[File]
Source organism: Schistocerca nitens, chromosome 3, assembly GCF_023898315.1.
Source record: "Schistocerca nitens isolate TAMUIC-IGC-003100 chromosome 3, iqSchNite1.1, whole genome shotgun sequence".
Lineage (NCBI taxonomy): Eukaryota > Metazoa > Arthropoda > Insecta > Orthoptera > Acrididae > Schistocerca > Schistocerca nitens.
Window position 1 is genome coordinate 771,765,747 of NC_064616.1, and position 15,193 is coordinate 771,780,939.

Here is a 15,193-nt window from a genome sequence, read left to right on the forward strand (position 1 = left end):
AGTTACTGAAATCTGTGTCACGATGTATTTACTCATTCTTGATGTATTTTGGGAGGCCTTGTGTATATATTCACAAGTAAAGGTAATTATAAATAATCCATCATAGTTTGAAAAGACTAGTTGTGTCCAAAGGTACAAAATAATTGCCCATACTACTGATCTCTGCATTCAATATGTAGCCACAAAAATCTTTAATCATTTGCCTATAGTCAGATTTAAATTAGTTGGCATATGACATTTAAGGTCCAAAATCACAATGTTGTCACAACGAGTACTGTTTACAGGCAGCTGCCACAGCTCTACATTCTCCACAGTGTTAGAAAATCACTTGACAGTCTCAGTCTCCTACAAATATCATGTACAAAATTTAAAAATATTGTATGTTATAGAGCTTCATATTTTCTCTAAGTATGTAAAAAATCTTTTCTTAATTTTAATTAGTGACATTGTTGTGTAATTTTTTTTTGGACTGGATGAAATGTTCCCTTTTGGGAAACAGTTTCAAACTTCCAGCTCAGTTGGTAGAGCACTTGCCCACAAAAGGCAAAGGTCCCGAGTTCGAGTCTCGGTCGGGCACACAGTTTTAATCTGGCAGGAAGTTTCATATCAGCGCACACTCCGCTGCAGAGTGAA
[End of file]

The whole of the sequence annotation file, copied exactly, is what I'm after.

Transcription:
Source organism: Schistocerca nitens, chromosome 3, assembly GCF_023898315.1.
Source record: "Schistocerca nitens isolate TAMUIC-IGC-003100 chromosome 3, iqSchNite1.1, whole genome shotgun sequence".
Lineage (NCBI taxonomy): Eukaryota > Metazoa > Arthropoda > Insecta > Orthoptera > Acrididae > Schistocerca > Schistocerca nitens.
Window position 1 is genome coordinate 771,765,747 of NC_064616.1, and position 15,193 is coordinate 771,780,939.

Here is a 15,193-nt window from a genome sequence, read left to right on the forward strand (position 1 = left end):
AGTTACTGAAATCTGTGTCACGATGTATTTACTCATTCTTGATGTATTTTGGGAGGCCTTGTGTATATATTCACAAGTAAAGGTAATTATAAATAATCCATCATAGTTTGAAAAGACTAGTTGTGTCCAAAGGTACAAAATAATTGCCCATACTACTGATCTCTGCATTCAATATGTAGCCACAAAAATCTTTAATCATTTGCCTATAGTCAGATTTAAATTAGTTGGCATATGACATTTAAGGTCCAAAATCACAATGTTGTCACAACGAGTACTGTTTACAGGCAGCTGCCACAGCTCTACATTCTCCACAGTGTTAGAAAATCACTTGACAGTCTCAGTCTCCTACAAATATCATGTACAAAATTTAAAAATATTGTATGTTATAGAGCTTCATATTTTCTCTAAGTATGTAAAAAATCTTTTCTTAATTTTAATTAGTGACATTGTTGTGTAATTTTTTTTTGGACTGGATGAAATGTTCCCTTTTGGGAAACAGTTTCAAACTTCCAGCTCAGTTGGTAGAGCACTTGCCCACAAAAGGCAAAGGTCCCGAGTTCGAGTCTCGGTCGGGCACACAGTTTTAATCTGGCAGGAAGTTTCATATCAGCGCACACTCCGCTGCAGAGTGAA